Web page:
The Government plans to introduce new legislation that would see challengers to planning decisions face a legal bill in the event the challenge is unsuccessful.
The dairy sector has found itself at the centre of a high-profile judicial review after An Taisce challenged An Bord Pleanála’s (ABP) decision to grant planning to Glanbia for a new cheese plant.
Minister of State at the Department of Housing Peter Burke is set to reignite plans to reform the judicial review provisions of the planning act.
The legislation was originally proposed by Fine Gael in 2019 before being paused ahead of the last general election.
Speaking to the Irish Farmers Journal, Minister Burke said the process was being reformed due to an increasing number of judicial reviews in recent years.
Under the proposals, where an applicant loses a legal challenge, an individual may be ordered to cover the defendant’s legal costs up to €5,000 while a legal entity would face a bill of €10,000.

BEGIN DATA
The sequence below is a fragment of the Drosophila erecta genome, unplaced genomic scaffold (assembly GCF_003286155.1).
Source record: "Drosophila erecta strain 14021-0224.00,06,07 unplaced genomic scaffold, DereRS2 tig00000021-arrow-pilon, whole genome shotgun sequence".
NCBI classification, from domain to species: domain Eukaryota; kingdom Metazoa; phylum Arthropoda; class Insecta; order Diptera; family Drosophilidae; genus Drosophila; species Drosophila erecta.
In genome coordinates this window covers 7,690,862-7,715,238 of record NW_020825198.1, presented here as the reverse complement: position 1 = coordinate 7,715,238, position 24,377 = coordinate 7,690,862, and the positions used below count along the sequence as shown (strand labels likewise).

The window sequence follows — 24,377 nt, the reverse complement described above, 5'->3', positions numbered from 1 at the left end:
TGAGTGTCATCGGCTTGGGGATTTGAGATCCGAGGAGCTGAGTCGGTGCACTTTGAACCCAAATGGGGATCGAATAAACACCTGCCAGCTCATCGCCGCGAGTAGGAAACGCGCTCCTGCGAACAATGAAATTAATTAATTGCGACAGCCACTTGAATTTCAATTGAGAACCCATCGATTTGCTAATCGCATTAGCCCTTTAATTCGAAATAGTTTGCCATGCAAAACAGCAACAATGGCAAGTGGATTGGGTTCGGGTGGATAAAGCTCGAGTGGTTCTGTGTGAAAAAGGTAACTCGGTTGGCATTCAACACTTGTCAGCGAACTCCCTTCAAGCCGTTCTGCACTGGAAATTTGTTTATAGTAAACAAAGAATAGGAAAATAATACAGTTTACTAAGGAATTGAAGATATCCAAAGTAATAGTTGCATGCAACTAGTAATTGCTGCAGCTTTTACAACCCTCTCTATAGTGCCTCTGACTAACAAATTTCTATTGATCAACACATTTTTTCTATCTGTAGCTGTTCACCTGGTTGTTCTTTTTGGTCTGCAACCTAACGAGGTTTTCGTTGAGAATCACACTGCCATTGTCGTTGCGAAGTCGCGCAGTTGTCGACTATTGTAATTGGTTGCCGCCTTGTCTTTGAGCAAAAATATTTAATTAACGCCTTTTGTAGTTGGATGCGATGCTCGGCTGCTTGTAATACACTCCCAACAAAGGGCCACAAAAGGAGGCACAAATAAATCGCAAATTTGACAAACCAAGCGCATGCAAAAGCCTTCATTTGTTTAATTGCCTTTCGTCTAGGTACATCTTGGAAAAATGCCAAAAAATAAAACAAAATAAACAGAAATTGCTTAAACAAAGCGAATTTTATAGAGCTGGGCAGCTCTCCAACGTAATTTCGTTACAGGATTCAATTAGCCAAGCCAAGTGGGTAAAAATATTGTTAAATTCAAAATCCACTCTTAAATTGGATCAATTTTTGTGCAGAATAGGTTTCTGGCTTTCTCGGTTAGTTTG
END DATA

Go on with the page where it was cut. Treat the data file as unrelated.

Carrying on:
Under the Aarhus Convention, Ireland is required to ensure the costs of legal challenges related to environmental matters are “not prohibitively expensive”.
Up to now this has seen each party bear their own legal costs.
Where an applicant wins they are entitled to legal costs from the losing party but where the applicant loses they pay only their own costs.
In practice, this means many of those initiating legal challenges face no costs arising from planning-related judicial reviews, if their legal representatives agree to operate on a no-foal/no-fee basis.
Another reform would see parties against whom a judicial review is being taken notified when an applicant seeks leave to appeal. At present 90% of applicants who seek a judicial review get permission, compared to 24% in Sweden.